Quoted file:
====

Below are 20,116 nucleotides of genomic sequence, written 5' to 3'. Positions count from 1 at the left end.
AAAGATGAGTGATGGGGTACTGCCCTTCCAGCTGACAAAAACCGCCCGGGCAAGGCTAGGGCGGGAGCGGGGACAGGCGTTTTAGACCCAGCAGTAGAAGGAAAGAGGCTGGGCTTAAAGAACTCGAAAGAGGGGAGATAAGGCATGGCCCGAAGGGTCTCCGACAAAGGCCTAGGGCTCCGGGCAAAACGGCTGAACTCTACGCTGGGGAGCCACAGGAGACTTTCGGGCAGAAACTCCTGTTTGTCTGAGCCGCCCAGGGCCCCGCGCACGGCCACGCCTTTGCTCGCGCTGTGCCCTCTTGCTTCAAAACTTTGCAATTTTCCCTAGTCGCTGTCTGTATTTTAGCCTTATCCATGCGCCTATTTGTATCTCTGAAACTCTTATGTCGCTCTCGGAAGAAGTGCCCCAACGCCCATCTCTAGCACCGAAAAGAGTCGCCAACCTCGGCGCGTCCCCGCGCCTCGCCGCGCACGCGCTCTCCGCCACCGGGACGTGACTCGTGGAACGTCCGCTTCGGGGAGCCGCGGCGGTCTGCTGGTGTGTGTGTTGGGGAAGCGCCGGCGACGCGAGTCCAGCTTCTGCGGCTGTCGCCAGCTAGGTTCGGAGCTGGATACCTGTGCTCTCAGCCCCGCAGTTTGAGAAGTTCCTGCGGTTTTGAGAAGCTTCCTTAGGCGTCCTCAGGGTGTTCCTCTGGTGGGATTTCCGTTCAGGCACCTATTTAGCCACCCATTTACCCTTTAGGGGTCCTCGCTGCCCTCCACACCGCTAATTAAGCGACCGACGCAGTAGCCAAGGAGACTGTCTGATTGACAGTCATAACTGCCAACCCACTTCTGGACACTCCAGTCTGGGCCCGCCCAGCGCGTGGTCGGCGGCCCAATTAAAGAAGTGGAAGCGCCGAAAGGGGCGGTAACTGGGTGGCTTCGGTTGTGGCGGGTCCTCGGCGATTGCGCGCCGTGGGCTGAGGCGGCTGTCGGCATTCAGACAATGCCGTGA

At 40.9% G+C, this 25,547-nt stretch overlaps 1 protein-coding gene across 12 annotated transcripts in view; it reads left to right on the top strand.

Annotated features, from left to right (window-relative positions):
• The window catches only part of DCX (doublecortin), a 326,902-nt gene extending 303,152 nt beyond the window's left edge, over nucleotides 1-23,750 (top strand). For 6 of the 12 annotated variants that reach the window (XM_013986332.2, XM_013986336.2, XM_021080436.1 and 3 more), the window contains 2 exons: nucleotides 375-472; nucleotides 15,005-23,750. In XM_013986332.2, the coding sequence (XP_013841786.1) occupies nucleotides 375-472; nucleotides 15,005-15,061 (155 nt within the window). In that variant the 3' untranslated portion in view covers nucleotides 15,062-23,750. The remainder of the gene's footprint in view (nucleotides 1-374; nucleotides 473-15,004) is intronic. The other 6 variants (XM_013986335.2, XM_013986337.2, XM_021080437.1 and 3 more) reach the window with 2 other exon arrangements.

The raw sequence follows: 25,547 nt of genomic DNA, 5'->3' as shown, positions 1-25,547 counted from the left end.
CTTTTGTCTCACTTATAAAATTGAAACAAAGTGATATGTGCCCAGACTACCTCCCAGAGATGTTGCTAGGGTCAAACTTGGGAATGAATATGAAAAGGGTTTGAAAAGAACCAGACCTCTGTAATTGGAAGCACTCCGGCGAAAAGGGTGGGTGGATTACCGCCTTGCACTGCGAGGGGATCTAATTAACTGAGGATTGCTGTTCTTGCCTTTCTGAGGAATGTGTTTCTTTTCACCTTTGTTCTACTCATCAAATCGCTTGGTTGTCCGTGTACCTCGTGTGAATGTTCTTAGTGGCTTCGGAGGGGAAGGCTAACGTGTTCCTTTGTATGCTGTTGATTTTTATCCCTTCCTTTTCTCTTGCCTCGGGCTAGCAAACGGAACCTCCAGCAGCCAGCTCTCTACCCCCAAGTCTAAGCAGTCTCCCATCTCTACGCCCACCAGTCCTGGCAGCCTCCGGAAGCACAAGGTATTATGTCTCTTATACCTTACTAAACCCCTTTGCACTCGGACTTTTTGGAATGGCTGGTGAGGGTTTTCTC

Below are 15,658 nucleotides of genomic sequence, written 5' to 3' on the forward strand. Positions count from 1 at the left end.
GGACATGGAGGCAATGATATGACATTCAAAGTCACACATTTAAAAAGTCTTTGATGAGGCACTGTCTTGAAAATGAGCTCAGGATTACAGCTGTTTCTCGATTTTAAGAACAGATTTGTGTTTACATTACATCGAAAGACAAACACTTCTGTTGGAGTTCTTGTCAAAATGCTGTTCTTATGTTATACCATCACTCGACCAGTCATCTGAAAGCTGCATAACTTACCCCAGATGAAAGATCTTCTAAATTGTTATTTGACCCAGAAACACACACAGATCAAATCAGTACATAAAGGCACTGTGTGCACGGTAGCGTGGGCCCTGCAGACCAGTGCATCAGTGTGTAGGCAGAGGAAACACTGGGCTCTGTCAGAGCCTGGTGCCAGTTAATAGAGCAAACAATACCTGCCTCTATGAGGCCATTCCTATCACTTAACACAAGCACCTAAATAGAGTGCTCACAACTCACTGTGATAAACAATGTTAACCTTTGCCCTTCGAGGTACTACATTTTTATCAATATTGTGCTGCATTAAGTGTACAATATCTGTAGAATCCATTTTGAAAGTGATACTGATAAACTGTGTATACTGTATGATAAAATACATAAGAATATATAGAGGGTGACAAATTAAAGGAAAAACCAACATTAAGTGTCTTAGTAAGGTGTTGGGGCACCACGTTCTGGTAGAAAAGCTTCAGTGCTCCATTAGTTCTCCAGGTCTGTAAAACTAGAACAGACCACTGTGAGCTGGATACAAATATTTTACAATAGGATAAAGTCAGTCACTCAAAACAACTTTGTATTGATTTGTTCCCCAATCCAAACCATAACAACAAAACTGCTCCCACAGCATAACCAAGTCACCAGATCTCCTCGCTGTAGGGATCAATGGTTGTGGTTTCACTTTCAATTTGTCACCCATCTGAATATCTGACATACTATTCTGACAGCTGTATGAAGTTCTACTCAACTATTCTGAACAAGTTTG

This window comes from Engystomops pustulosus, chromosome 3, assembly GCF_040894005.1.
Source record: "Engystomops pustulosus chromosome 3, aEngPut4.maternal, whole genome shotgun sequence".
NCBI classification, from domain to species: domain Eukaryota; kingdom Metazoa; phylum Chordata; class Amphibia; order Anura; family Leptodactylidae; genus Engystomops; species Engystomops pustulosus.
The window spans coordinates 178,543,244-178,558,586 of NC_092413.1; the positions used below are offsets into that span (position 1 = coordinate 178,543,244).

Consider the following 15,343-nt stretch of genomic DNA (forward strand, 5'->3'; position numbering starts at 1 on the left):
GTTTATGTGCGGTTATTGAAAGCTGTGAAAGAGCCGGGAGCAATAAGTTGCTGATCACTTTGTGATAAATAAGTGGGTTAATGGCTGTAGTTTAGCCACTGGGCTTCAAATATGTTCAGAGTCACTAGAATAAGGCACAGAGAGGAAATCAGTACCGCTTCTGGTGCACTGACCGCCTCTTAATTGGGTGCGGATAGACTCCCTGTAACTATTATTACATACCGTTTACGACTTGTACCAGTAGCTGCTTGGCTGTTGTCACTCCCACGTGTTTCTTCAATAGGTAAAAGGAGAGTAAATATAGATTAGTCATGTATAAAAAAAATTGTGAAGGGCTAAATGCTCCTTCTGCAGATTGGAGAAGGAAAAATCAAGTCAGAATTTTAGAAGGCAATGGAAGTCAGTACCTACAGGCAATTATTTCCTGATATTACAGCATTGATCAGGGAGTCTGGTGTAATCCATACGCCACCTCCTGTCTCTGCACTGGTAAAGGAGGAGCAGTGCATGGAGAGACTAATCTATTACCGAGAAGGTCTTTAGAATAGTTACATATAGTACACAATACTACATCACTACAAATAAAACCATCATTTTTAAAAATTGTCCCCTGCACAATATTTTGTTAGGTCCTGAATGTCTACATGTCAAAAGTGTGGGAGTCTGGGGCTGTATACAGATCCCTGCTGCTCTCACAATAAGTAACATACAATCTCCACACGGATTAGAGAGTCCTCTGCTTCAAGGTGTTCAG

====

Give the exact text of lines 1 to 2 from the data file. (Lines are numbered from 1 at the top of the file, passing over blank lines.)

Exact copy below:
Below are 20,116 nucleotides of genomic sequence, written 5' to 3'. Positions count from 1 at the left end.
AAAGATGAGTGATGGGGTACTGCCCTTCCAGCTGACAAAAACCGCCCGGGCAAGGCTAGGGCGGGAGCGGGGACAGGCGTTTTAGACCCAGCAGTAGAAGGAAAGAGGCTGGGCTTAAAGAACTCGAAAGAGGGGAGATAAGGCATGGCCCGAAGGGTCTCCGACAAAGGCCTAGGGCTCCGGGCAAAACGGCTGAACTCTACGCTGGGGAGCCACAGGAGACTTTCGGGCAGAAACTCCTGTTTGTCTGAGCCGCCCAGGGCCCCGCGCACGGCCACGCCTTTGCTCGCGCTGTGCCCTCTTGCTTCAAAACTTTGCAATTTTCCCTAGTCGCTGTCTGTATTTTAGCCTTATCCATGCGCCTATTTGTATCTCTGAAACTCTTATGTCGCTCTCGGAAGAAGTGCCCCAACGCCCATCTCTAGCACCGAAAAGAGTCGCCAACCTCGGCGCGTCCCCGCGCCTCGCCGCGCACGCGCTCTCCGCCACCGGGACGTGACTCGTGGAACGTCCGCTTCGGGGAGCCGCGGCGGTCTGCTGGTGTGTGTGTTGGGGAAGCGCCGGCGACGCGAGTCCAGCTTCTGCGGCTGTCGCCAGCTAGGTTCGGAGCTGGATACCTGTGCTCTCAGCCCCGCAGTTTGAGAAGTTCCTGCGGTTTTGAGAAGCTTCCTTAGGCGTCCTCAGGGTGTTCCTCTGGTGGGATTTCCGTTCAGGCACCTATTTAGCCACCCATTTACCCTTTAGGGGTCCTCGCTGCCCTCCACACCGCTAATTAAGCGACCGACGCAGTAGCCAAGGAGACTGTCTGATTGACAGTCATAACTGCCAACCCACTTCTGGACACTCCAGTCTGGGCCCGCCCAGCGCGTGGTCGGCGGCCCAATTAAAGAAGTGGAAGCGCCGAAAGGGGCGGTAACTGGGTGGCTTCGGTTGTGGCGGGTCCTCGGCGATTGCGCGCCGTGGGCTGAGGCGGCTGTCGGCATTCAGACAATGCCGTGA